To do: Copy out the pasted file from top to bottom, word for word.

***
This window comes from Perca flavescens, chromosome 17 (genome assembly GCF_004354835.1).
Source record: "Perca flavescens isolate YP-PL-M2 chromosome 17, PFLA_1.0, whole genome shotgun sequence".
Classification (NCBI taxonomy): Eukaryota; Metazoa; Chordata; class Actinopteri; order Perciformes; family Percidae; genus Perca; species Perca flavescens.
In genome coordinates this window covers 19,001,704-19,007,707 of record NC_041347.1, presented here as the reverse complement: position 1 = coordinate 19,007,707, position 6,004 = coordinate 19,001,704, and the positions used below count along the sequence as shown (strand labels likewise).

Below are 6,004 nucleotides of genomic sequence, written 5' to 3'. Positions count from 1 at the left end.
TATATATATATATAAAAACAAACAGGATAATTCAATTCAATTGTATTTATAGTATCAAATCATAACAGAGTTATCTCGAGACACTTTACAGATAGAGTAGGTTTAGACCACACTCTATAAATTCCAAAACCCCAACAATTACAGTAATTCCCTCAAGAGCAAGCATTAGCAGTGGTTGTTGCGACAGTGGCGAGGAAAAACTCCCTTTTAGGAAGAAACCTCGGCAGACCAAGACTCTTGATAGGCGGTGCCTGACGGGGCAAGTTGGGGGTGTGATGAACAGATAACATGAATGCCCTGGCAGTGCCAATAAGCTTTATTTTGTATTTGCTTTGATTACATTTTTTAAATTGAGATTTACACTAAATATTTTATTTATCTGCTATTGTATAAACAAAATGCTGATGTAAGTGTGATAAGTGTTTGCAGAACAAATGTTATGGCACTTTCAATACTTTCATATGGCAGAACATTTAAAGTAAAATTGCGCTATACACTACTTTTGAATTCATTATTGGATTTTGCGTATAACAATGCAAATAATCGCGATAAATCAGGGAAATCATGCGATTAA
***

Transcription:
This window comes from Perca flavescens, chromosome 17 (genome assembly GCF_004354835.1).
Source record: "Perca flavescens isolate YP-PL-M2 chromosome 17, PFLA_1.0, whole genome shotgun sequence".
Classification (NCBI taxonomy): Eukaryota; Metazoa; Chordata; class Actinopteri; order Perciformes; family Percidae; genus Perca; species Perca flavescens.
In genome coordinates this window covers 19,001,704-19,007,707 of record NC_041347.1, presented here as the reverse complement: position 1 = coordinate 19,007,707, position 6,004 = coordinate 19,001,704, and the positions used below count along the sequence as shown (strand labels likewise).

Below are 6,004 nucleotides of genomic sequence, written 5' to 3'. Positions count from 1 at the left end.
TATATATATATATAAAAACAAACAGGATAATTCAATTCAATTGTATTTATAGTATCAAATCATAACAGAGTTATCTCGAGACACTTTACAGATAGAGTAGGTTTAGACCACACTCTATAAATTCCAAAACCCCAACAATTACAGTAATTCCCTCAAGAGCAAGCATTAGCAGTGGTTGTTGCGACAGTGGCGAGGAAAAACTCCCTTTTAGGAAGAAACCTCGGCAGACCAAGACTCTTGATAGGCGGTGCCTGACGGGGCAAGTTGGGGGTGTGATGAACAGATAACATGAATGCCCTGGCAGTGCCAATAAGCTTTATTTTGTATTTGCTTTGATTACATTTTTTAAATTGAGATTTACACTAAATATTTTATTTATCTGCTATTGTATAAACAAAATGCTGATGTAAGTGTGATAAGTGTTTGCAGAACAAATGTTATGGCACTTTCAATACTTTCATATGGCAGAACATTTAAAGTAAAATTGCGCTATACACTACTTTTGAATTCATTATTGGATTTTGCGTATAACAATGCAAATAATCGCGATAAATCAGGGAAATCATGCGATTAA